Whether it's a minor burn from holiday cooking or an ache from slippery ice, urgent care offices can provide an alternative to waiting for a doctor or braving the hospital emergency room.

Urgent care provides high-quality services for minor injuries and illnesses at convenient locations and often with a shorter wait to see the doctor. Of those patients who go to a hospital ER, about 80 percent could instead go to an urgent care facility, says Steve Lohre, CEO of MED+ Urgent Care & Occupational Health Services in Montgomery.

For major trauma, the ER is the right choice. But breaks, cuts, bruises, and infections can be treated at urgent care. It is an option for those without a primary care physician, or on weekends or during hours an office would be closed.

"Sometimes primary care offices are inundated and can't bump patients or get people in," says Sheri Snively, business manager at Liberty Urgent Care in Liberty Township. "There are times when you can't let a condition go, like a child's earache or asthma "” it will get worse."

"At some clinics, patients are seen by a nurse practitioner, but we always have board-certified physicians in the office," Lohre says of MED+. That means there is often less need for a follow-up visit.

According to a study by the Urgent Care Association of America, 75 percent of physicians working in urgent care facilities are board-certified in a primary specialty, compared to 70 percent of physicians working in primary care.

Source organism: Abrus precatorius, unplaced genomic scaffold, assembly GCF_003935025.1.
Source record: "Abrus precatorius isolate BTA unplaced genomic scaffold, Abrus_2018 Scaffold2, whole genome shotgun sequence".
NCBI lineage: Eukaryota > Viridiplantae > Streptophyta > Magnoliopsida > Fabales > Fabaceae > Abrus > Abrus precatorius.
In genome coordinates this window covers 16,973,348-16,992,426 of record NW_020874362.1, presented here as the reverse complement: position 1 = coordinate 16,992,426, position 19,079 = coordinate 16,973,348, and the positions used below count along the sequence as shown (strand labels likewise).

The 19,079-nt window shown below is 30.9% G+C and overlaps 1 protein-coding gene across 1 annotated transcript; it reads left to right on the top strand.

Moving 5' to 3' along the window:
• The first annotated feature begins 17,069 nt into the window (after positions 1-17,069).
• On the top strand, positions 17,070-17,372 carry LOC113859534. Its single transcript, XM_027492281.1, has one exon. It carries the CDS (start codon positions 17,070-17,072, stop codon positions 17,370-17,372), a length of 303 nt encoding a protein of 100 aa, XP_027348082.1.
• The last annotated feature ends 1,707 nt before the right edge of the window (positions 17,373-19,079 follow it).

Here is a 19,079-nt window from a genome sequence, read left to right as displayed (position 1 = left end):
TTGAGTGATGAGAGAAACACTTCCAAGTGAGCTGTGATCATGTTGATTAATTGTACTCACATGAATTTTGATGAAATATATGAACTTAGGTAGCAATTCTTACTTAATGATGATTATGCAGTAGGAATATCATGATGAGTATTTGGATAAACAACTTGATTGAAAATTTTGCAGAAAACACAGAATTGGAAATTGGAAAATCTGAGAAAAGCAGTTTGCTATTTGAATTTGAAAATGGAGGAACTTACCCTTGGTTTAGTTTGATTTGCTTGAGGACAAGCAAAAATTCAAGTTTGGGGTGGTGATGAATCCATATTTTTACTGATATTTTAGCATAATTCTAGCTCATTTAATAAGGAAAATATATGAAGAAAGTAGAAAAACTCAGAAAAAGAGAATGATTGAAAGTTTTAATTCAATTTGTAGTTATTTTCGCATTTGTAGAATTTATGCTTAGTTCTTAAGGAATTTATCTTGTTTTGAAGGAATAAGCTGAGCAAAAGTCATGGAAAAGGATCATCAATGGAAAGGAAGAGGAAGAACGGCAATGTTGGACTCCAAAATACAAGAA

Plus, in a busy ER, patients with less severe injuries could end up waiting hours to see a doctor.

"In the ER, you have a lot of wait time because they have to take the critical patients first," says Snively, who was previously an ER worker. "It's just overkill if you don't need that kind of expert care."

Lohre, having worked 15 years in the ER himself, recalls staff waiting around for trauma. Plus, hospitals need equipment to treat something as minor as a urinary tract infection, all the way up to an MRI machine. Urgent care, on the other hand, needs less staff and equipment.

"We are very on top of spending, getting supplies and not overstaffing "” we have enough to get our patients treated," Lohre explains.

All About Convenience

Many urgent care facilities are open almost every day of the year. MED+ is open from 8 a.m. to 8 p.m., including weekends. The company does occupational screenings, including physicals and drug screenings, but since most people work during the week, these hours are more convenient. For certain ailments, not waiting a few days to see a doctor can prevent the condition from worsening.

And while slippery streets might be a reason for some to forgo work and hibernate at home, Lohre says he and his staff will be in the office. "We pretty much all drive SUVs," he says. "I'll pick up any employees who don't, because we're always open in bad weather."

Holidays always mean an up-tick in injuries and minor illnesses.

"During the holidays, you have your cold and flu season," Snively says. "And if it's icy, there are always falls. You can tell with the season what the issues are going to be."

Treatment can also be more cost-effective at an urgent care. When Lohre's son recently cut his hand on an airplane propeller, the subsequent ER bill was $300. He estimates the cost would have been half that at an urgent care facility.

Urgent care facilities accept a wide range of healthcare plans, usually including Medicare and Medicaid, and under law cannot turn away any patient, regardless of ability to pay.

"It's all a thing of convenience," Snively says. "It's a faster, cheaper option for care." -